AdaptNet for 5 October 2010
Adaptation in NE Arnhem Land, Australia – Indigenous PerspectivesReducing the Climate Vulnerability of Coastal Communities – SamoaRoad Map to Address the Belmont ChallengeCosts and Benefits of Adaptation in Developing CountriesTrends in Climate Extremes Affecting Human Settlements5th International Community-Based Adaptation Conference
This study attempts to improve understanding of factors important in the integration of indigenous peoples’ perspectives in planning adaptation policy in North East Arnhem Land (Yolngu community) of Australia. It suggests that strategies and policies are needed to strengthen adaptive capacity of these communities to mitigate over-arching poverty and well-being issues, as well as respond to changes in climate.
‘Strange changes’: Indigenous Perspectives of Climate Change and Adaptation in NE Arnhem Land (Australia), L. Petheram et al., Global Environmental Change (article in press), 2010
The paper describes a project undertaken in Samoa (Samoa Infrastructure and Asset Management – SIAM) to reduce the vulnerability of Samoa’s coastal infrastructure to climate-related hazards within the context of wider development challenges. The project developed a land-use and disaster management framework, which provided opportunities to explore how such a framework could be used for other small island developing states (SIDS).
Policy Area: Reducing the Climate Vulnerability of Coastal Communities in Samoa, Michele Daly et al., Journal of International Development, vol. 22, pp. 265 – 281, 2010 [438 KB, PDF]
The Belmont Challenge aims to deliver knowledge to support human action and adaptation to regional environmental change. This preliminary report assess the willingness, readiness and capacity of the international research community to respond to this Challenge and addresses issues related to the integration of weather, climate, ecosystem, energy, health, agriculture, engineering and social science research.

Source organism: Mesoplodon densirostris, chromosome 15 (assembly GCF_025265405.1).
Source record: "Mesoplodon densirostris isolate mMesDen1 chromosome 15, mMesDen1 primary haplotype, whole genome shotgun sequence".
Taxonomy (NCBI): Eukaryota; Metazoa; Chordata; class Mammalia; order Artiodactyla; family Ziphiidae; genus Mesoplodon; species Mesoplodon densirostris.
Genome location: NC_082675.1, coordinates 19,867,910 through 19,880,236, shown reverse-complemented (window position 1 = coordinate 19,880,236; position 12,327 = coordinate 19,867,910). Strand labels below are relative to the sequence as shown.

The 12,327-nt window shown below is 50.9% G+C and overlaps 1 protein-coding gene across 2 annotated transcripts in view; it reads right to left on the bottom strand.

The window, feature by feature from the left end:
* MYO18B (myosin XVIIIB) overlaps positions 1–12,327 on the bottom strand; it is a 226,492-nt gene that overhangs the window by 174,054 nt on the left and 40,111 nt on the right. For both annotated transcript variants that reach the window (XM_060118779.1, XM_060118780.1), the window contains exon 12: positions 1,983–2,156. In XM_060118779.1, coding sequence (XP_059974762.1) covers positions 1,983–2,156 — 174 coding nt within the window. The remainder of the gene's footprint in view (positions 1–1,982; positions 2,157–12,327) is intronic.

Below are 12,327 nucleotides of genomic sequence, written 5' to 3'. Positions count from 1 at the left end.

Regional Environmental Change: Human Action and Adaptation – What Does It Take to Meet the Belmont Challenge? International Council for Science (ICSU), Paris, August 2010 [946 KB, PDF]
The paper focuses on the economic issues at play in developing countries where climate adaptation is most needed, and where a host of other constraints have to be addressed at the same time. It develops a framework for analysing the costs and benefits of climate change adaptation in developing countries and the specific contexts in which these could be applied in future research work.
Climate Change Adaptation in Developing Countries: Issues and Perspectives for Economic Analysis, Muyeye Chambwera and Jesper Stage, International Institute for Environment and Development (IIED), UK, 2010 [158 KB, PDF]
The identification of trends in climate extremes is vital if communities are to develop successful strategies to mange extreme events with changing frequencies or intensities. This review considers trends in climate extremes as determined from historical records and as projected from global climate models over the coming decades. It discusses the management strategies for some recent examples of extreme weather events and considers the future needs for various communities in addressing climate extremes.
Trends in Climate Extremes Affecting Human Settlements, Michael J Manton, Current Opinion in Environmental Sustainability, vol. 2, pp.151–155, June 2010 [134 KB, PDF]
This conference will take place in Dhaka, Bangladesh from 24-31 March 2011. It is open to anyone interested in community-based adaptation including policymakers, non-governmental organisations, research and policy institutes, academics, and practitioners with a particular focus on grassroots adaptation work. The paper submission deadline is 31 October 2010.
5th International Conference Community-Based Adaptation to Climate Change, International Institute for Environment and Development (IIED), Ring Alliance of Policy Research Organizations, and the Bangladesh Centre for Advanced Studies (BCAS), Dhaka, Bangladesh, 24-31 March 2011
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Saleem Janjua, editor AdaptNet